Grazers and soil moisture determine the fate of added 15NH4+ in Yellowstone grasslands

Holly A. Ewing, Peter M. Groffman, Douglas A. Frank

Research output: Contribution to journalArticlepeer-review

2 Scopus citations


The influence of ungulate grazers on nutrient cycling and ecosystem productivity in grasslands has been shown to differ with moisture, nutrient availability, and feedbacks between above- and belowground activities. We examined the movement of nitrogen (N), applied as (15NH4)2SO4, through both dry and mesic sites in the northern range of Yellowstone National Park to test the hypothesis that plants were more able to acquire added N in grazed relative to ungrazed sites. Previous studies showed enhanced N mineralization in grazed areas, and detritus removal by grazers was predicted to enhance early-season plant growth. Thirteen months after tracer addition, there were no differences in plant 15N as a function of grazing, but historically ungrazed sites retained more 15N in accumulated litter than at grazed sites. This result demonstrated the importance of detritus in regulating redistribution of incoming N and the role of grazers in this process. Site moisture status influenced 15N recovery in all pools-soils, microbial biomass, and plants-and greater plant 15N acquisition occurred in roots at dry relative to mesic sites. Understanding how grazers influence nutrient cycling at the landscape scale requires further investigation of interactions among soil moisture, plant production, litter accumulation, grazing intensity, and belowground processes.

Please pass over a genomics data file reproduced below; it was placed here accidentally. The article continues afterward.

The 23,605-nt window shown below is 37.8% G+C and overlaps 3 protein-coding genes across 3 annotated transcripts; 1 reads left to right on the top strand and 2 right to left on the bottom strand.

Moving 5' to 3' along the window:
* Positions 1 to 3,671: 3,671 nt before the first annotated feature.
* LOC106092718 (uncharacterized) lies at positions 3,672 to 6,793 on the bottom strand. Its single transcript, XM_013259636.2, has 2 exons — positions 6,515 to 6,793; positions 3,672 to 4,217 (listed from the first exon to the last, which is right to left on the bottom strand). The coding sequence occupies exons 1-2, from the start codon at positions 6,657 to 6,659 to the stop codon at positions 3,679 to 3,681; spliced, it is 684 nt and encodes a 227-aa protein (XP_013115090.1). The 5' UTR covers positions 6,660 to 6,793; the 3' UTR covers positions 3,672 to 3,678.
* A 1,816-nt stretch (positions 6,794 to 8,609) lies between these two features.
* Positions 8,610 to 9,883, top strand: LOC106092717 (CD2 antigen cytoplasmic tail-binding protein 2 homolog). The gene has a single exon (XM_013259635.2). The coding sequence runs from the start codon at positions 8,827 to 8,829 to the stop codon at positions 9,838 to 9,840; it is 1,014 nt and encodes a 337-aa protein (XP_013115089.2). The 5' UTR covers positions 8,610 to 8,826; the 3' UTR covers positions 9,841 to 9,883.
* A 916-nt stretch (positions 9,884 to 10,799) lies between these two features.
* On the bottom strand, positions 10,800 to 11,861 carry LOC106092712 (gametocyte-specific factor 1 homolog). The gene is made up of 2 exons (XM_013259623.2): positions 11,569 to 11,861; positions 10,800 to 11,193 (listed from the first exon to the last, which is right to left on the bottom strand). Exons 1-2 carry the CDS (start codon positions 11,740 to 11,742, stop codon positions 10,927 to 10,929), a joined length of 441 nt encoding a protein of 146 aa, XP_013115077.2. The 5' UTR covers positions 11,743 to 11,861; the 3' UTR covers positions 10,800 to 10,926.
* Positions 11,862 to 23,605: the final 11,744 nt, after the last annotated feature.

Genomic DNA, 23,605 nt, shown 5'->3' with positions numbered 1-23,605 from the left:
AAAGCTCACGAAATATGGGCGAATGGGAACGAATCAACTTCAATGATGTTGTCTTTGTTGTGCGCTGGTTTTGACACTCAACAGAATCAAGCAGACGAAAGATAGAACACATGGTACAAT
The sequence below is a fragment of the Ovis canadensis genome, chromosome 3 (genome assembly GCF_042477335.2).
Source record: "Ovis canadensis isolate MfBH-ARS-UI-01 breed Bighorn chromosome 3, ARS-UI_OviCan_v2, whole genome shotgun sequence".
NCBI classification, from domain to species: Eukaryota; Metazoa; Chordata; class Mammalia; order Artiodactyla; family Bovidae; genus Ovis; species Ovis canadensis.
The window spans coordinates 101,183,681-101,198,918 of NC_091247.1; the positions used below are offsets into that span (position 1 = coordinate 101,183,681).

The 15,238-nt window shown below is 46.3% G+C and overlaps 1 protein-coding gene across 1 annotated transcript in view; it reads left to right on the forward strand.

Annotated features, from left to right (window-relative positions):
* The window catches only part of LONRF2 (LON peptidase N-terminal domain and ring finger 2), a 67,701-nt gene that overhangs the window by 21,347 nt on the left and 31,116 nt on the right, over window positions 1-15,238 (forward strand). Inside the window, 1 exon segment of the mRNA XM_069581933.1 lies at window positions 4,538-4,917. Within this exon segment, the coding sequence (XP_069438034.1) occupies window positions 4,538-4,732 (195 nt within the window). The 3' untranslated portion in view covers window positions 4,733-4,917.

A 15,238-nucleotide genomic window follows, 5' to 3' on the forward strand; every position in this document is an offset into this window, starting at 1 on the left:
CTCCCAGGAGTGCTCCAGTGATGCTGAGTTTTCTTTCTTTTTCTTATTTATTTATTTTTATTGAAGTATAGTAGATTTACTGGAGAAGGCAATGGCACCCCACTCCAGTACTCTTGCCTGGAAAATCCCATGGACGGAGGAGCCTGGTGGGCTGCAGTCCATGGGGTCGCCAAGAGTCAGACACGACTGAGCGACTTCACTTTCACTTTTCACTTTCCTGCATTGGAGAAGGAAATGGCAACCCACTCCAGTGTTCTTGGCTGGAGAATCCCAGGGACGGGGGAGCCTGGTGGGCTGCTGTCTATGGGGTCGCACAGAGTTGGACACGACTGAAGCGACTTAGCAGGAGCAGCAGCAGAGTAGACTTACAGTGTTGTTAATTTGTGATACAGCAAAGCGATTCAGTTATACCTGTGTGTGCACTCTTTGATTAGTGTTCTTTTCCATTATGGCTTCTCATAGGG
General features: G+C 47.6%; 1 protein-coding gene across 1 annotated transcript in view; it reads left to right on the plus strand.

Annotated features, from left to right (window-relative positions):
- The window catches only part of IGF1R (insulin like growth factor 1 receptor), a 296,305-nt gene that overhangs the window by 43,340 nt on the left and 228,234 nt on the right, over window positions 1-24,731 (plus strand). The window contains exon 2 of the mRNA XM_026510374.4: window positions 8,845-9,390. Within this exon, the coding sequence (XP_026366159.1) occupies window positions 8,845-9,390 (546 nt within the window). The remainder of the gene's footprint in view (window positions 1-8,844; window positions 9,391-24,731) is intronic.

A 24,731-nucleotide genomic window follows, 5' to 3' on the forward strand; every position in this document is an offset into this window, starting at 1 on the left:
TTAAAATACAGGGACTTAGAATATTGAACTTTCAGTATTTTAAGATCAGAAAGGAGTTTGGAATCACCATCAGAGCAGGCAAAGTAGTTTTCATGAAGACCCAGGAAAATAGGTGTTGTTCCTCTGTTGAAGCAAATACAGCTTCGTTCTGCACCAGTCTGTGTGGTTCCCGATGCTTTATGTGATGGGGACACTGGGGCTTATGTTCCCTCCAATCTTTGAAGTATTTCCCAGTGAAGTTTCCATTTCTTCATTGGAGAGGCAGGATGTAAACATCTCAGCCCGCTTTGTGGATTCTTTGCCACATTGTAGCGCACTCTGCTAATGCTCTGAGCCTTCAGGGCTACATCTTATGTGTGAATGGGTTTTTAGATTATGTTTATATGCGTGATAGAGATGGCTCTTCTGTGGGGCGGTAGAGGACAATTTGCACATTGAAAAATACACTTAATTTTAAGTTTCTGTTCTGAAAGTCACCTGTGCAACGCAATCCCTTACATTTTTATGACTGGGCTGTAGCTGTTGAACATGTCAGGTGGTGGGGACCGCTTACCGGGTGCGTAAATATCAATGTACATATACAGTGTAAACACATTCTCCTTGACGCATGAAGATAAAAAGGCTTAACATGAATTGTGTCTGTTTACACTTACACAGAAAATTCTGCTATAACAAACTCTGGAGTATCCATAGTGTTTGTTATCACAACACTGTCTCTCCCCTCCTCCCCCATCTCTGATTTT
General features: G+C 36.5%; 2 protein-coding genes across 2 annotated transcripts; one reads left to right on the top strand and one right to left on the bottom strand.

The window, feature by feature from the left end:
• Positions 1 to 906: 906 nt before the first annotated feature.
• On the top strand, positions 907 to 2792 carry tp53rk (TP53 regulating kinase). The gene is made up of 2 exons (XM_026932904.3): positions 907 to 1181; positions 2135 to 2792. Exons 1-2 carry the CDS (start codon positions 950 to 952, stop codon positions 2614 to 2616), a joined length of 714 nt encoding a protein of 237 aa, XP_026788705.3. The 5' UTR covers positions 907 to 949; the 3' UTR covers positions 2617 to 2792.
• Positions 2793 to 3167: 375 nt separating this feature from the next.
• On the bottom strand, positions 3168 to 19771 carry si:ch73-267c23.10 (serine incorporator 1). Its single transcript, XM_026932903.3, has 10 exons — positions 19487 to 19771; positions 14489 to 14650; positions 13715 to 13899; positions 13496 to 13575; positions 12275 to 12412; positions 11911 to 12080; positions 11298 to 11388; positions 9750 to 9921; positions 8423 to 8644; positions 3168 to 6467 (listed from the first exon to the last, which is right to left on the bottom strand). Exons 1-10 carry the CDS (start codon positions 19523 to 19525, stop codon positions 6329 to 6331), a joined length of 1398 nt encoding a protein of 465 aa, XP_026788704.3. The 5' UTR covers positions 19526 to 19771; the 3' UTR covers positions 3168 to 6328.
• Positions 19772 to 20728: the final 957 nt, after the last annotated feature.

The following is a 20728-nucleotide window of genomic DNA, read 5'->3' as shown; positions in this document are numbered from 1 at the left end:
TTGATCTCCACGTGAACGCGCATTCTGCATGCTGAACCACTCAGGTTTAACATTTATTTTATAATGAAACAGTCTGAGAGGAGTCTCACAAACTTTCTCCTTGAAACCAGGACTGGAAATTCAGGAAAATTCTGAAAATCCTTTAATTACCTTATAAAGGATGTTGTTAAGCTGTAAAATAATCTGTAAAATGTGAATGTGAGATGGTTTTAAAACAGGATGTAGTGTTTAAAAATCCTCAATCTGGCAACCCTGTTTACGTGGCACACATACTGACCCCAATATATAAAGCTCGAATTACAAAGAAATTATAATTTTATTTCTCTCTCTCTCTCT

Original languageEnglish (US)
Pages (from-to)337-351
Number of pages15
JournalPlant and Soil
Issue number1
StatePublished - Feb 2010


  • Grazing
  • Litter
  • N tracer
  • Nitrogen cycling
  • Soil moisture
  • Yellowstone National Park

ASJC Scopus subject areas

  • Soil Science
  • Plant Science


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